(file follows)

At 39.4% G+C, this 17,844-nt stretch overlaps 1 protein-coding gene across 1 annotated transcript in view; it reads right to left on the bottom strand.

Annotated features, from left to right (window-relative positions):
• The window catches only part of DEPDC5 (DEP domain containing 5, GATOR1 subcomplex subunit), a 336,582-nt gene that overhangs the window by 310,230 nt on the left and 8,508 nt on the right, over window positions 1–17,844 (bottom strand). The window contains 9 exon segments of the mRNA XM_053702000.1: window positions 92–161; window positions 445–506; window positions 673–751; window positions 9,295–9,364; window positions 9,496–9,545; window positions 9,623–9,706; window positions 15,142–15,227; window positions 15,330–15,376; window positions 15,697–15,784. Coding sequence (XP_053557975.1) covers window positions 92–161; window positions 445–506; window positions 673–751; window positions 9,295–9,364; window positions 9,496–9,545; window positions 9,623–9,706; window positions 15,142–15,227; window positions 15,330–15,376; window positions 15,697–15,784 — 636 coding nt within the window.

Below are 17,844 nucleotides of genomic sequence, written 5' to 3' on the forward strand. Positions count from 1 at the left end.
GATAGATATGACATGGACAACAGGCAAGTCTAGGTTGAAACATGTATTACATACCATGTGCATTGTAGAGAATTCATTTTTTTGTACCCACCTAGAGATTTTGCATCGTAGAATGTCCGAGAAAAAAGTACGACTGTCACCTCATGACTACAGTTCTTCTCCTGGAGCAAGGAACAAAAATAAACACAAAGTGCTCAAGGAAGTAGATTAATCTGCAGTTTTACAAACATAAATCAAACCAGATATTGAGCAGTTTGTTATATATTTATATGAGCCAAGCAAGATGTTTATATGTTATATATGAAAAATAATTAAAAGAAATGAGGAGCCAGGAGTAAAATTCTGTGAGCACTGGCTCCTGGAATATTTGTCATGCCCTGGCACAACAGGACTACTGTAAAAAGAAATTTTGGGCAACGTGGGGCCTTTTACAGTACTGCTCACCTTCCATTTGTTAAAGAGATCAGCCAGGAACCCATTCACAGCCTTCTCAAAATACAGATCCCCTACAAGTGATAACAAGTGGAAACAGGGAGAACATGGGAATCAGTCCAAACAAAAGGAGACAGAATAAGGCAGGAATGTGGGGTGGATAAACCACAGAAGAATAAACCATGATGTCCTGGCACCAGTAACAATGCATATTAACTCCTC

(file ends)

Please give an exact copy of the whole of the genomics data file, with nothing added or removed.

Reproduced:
At 39.4% G+C, this 17,844-nt stretch overlaps 1 protein-coding gene across 1 annotated transcript in view; it reads right to left on the bottom strand.

Annotated features, from left to right (window-relative positions):
• The window catches only part of DEPDC5 (DEP domain containing 5, GATOR1 subcomplex subunit), a 336,582-nt gene that overhangs the window by 310,230 nt on the left and 8,508 nt on the right, over window positions 1–17,844 (bottom strand). The window contains 9 exon segments of the mRNA XM_053702000.1: window positions 92–161; window positions 445–506; window positions 673–751; window positions 9,295–9,364; window positions 9,496–9,545; window positions 9,623–9,706; window positions 15,142–15,227; window positions 15,330–15,376; window positions 15,697–15,784. Coding sequence (XP_053557975.1) covers window positions 92–161; window positions 445–506; window positions 673–751; window positions 9,295–9,364; window positions 9,496–9,545; window positions 9,623–9,706; window positions 15,142–15,227; window positions 15,330–15,376; window positions 15,697–15,784 — 636 coding nt within the window.

Below are 17,844 nucleotides of genomic sequence, written 5' to 3' on the forward strand. Positions count from 1 at the left end.
GATAGATATGACATGGACAACAGGCAAGTCTAGGTTGAAACATGTATTACATACCATGTGCATTGTAGAGAATTCATTTTTTTGTACCCACCTAGAGATTTTGCATCGTAGAATGTCCGAGAAAAAAGTACGACTGTCACCTCATGACTACAGTTCTTCTCCTGGAGCAAGGAACAAAAATAAACACAAAGTGCTCAAGGAAGTAGATTAATCTGCAGTTTTACAAACATAAATCAAACCAGATATTGAGCAGTTTGTTATATATTTATATGAGCCAAGCAAGATGTTTATATGTTATATATGAAAAATAATTAAAAGAAATGAGGAGCCAGGAGTAAAATTCTGTGAGCACTGGCTCCTGGAATATTTGTCATGCCCTGGCACAACAGGACTACTGTAAAAAGAAATTTTGGGCAACGTGGGGCCTTTTACAGTACTGCTCACCTTCCATTTGTTAAAGAGATCAGCCAGGAACCCATTCACAGCCTTCTCAAAATACAGATCCCCTACAAGTGATAACAAGTGGAAACAGGGAGAACATGGGAATCAGTCCAAACAAAAGGAGACAGAATAAGGCAGGAATGTGGGGTGGATAAACCACAGAAGAATAAACCATGATGTCCTGGCACCAGTAACAATGCATATTAACTCCTC